Getting Your Child Up to Par Without Hiring a Tutor Forever

Briana Hurst Classroom, Development, General Information, Homeschool, Homework, IEP, Learning Challenge, Learning Disability, Poor grades, School, Tutoring 0 Comments

Most things in life get better with practice.  A learning challenge is not generally one of them.

  • A 10-year-old with a 1st grade reading ability
  • A perpetually distracted student
  • A teen who studies like a maniac but never fails to fail his tests
  • A child who constantly says, “Huh? What?” Who is falling behind in school because she can’t seem to understand what the teacher is saying

These are among the many, many learning and attention challenges that will not typically go away with time, tutoring, or special education. 

When students struggle in school, parents turn to special education, traditional tutoring, and hours and hours and hours of parent support and re-teaching at home.  And at some point, most parents become discouraged.

Why aren’t things changing?  Are they going to be paying a tutor forever?  Will the parent have to sit right next to their child and go through school all over again in order to get them through?

If Not Practice, Then What?

All the supports that we can put in place for our children are great.  We should pull out all the stops to help them.  But when smart, otherwise able students struggle in school, support is not enough.  They deserve and are capable of MORE!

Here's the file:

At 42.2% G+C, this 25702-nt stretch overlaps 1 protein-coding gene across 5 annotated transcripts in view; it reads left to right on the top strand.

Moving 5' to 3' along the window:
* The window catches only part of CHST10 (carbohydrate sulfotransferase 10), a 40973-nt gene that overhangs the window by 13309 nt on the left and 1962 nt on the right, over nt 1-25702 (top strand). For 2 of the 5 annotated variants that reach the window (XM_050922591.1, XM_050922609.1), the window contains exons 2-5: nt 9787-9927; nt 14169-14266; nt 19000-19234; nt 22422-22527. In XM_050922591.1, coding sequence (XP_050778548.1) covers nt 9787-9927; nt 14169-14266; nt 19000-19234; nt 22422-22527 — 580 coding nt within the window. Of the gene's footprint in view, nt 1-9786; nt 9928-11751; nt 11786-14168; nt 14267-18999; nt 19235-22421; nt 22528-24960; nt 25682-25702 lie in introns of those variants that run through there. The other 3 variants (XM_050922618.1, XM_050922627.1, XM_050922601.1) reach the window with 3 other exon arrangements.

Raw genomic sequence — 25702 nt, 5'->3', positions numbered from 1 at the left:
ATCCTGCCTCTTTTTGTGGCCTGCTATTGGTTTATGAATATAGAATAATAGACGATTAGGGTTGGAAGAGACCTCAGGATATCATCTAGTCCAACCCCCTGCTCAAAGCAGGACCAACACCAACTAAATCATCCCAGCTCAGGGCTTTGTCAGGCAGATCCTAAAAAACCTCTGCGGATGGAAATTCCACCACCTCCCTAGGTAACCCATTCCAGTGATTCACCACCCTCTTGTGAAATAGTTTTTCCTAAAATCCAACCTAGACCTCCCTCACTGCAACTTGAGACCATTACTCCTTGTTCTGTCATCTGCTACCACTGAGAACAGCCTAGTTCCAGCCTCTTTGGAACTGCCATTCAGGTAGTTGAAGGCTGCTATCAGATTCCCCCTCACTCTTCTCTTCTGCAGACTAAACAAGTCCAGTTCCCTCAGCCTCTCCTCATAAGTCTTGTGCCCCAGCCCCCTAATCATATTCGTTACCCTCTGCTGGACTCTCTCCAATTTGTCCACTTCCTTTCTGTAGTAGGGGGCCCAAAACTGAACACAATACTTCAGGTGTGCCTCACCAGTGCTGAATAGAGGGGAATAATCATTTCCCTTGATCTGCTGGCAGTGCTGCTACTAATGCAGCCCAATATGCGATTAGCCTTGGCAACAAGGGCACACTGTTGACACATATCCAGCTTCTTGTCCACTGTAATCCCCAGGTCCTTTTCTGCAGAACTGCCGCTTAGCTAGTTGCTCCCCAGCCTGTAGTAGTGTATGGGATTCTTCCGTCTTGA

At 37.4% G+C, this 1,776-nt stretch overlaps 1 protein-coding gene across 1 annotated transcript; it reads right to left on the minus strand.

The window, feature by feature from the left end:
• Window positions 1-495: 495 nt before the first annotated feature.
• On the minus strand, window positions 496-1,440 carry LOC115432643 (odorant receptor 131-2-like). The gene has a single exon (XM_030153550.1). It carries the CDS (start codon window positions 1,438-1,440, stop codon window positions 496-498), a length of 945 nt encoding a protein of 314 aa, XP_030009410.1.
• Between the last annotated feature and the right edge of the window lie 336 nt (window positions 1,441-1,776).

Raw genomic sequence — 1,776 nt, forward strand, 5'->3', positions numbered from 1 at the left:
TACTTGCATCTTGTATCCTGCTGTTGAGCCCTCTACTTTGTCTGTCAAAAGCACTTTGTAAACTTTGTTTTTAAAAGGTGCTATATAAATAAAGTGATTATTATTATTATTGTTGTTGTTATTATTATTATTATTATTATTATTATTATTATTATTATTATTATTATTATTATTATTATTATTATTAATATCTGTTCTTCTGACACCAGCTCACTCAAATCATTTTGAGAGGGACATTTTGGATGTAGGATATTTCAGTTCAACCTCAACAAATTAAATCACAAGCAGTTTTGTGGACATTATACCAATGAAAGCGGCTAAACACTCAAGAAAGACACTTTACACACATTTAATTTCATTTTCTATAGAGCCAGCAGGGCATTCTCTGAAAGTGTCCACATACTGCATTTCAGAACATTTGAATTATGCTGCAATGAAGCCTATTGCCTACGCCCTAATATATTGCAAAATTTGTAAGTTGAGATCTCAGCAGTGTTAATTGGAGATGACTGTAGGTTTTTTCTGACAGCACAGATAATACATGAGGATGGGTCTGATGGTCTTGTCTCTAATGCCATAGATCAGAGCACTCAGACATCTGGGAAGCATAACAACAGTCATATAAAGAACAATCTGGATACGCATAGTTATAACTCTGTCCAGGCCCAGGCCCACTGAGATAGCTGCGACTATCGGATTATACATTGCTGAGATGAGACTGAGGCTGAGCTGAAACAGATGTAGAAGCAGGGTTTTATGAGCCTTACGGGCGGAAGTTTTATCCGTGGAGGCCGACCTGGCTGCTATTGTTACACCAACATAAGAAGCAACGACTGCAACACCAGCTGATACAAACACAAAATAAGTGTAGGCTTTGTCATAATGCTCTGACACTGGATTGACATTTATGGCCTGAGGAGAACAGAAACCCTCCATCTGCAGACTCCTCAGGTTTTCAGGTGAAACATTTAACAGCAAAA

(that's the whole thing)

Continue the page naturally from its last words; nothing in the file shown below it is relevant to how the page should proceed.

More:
If we want to get to the more, we have to get to the root of the problem.

There are numerous underlying processing/learning skills that support a person’s ability to learn academics and perform at their potential in school.  These are skills such as memory, attention, auditory and visual processing, neurodevelopmental visual and motor skills, language comprehension, processing speed, and executive function.

These skills are not addressed at school or in tutoring and it is assumed that these skills are in place when kids start school and that they continue to develop at an appropriate pace.

When these skills are weak or inefficient, even very bright students will struggle – having to work harder and longer than they should.

To make permanent changes in learning or attention challenges so that students can become comfortable and independent learners, we must identify and develop the weak underlying skills that are at the root of the problem.  Once these skills are working as they should, the brain can get the information that it needs to learn and retain the academic skills.

At Stowell Learning Center, we do not want your child to need help forever.  We do not want smart children and adults spending a lifetime compensating for their learning or attention challenges.  The brain research in the last 30 years and our experience with thousands of students has proven that most learning and attention challenges can be permanently corrected by developing the weak underlying skills and remediating the affected academic areas.

Alexis loves school and is now at the top of her class, but it wasn’t always that way.  As a very bright, precocious 3rd grader, Alexis couldn’t read.  When the auditory confusion and visual disorientation that caused her severe dyslexic symptoms were eliminated, Alexis was able to learn to read and become the independent student she is today!

THAT is the picture we have for our students.  It is possible and exciting and life-changing.  Students with learning and attention challenges CAN get up to par without hiring a tutor forever!

If this resonates with you and you want more for your child…

JOIN US for a FREE Parent Information Night.  Learn what’s going on when bright kids struggle in school and what can be done to change it.

Click here for details and RSVP http://learningdisability.com/parent-info-night/.

 

“Helping smart but struggling students dramatically improve or completely correct their learning and attention challenges by developing the underlying learning skills that are not supporting the learner well enough.”